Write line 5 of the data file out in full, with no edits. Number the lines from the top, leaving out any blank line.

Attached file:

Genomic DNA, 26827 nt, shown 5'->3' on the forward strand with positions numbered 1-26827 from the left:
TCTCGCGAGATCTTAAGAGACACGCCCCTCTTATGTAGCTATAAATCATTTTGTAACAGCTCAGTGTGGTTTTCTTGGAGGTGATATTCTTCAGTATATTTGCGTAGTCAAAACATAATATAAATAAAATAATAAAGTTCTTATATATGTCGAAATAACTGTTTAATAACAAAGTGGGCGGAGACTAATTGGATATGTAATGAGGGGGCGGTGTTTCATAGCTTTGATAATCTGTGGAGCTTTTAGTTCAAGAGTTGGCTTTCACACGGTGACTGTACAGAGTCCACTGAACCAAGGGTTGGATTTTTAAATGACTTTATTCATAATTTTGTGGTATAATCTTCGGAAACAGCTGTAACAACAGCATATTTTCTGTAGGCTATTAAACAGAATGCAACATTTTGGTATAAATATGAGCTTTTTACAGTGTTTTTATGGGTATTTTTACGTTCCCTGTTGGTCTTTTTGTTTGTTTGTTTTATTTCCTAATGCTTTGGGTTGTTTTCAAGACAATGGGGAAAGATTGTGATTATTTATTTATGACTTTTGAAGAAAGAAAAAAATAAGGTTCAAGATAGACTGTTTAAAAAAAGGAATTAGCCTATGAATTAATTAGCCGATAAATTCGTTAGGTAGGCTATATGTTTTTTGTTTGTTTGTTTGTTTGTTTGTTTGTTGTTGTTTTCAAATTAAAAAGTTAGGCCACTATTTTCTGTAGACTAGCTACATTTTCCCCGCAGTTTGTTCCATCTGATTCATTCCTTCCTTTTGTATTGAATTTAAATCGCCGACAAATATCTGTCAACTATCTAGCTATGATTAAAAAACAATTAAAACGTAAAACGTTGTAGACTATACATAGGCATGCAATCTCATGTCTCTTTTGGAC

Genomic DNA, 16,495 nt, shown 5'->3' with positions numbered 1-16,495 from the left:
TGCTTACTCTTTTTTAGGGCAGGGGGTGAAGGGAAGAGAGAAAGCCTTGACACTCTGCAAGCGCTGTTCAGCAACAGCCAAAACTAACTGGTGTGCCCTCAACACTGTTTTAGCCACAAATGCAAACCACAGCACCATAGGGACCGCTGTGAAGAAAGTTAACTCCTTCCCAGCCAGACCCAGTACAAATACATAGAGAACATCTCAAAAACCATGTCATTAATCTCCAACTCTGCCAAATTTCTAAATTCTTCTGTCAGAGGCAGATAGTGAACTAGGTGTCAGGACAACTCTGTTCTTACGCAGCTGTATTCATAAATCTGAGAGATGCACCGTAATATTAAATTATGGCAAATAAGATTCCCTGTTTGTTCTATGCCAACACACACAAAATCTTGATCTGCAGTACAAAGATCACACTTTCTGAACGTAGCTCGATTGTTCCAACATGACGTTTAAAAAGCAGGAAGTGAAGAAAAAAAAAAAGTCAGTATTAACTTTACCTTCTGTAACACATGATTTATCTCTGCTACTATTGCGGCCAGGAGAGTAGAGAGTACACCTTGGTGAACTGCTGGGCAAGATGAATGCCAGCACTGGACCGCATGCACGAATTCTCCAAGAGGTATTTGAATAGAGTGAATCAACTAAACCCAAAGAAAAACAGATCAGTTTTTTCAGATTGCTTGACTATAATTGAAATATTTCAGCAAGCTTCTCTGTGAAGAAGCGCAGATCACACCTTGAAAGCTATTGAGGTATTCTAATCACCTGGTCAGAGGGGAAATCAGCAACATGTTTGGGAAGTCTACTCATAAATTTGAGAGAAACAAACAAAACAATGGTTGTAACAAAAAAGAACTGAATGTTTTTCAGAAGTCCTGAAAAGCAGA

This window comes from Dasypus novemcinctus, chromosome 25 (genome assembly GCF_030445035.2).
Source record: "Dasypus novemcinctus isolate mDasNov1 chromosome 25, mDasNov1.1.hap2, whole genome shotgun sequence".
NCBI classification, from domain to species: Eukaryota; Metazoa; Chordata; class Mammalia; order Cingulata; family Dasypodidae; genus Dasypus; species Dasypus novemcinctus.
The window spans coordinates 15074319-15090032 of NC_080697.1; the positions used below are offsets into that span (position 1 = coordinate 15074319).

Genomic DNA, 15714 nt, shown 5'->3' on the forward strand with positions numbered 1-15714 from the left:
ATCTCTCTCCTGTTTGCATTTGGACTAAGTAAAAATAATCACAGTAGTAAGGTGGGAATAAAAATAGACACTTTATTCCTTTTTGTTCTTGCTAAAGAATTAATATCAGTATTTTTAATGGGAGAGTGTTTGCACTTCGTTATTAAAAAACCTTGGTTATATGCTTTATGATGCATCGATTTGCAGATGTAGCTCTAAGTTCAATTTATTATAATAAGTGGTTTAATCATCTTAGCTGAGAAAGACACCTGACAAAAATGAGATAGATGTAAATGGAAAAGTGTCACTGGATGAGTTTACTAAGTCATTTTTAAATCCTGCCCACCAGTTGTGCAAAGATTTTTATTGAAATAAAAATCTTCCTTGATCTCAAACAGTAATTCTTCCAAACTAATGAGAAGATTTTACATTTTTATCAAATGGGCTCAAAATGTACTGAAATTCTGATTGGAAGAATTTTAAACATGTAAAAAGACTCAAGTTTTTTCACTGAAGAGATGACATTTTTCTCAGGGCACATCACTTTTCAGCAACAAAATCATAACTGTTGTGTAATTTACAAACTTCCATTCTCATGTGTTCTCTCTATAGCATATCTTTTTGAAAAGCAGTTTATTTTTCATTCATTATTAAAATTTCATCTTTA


This window comes from Dasypus novemcinctus, chromosome 25 (genome assembly GCF_030445035.2).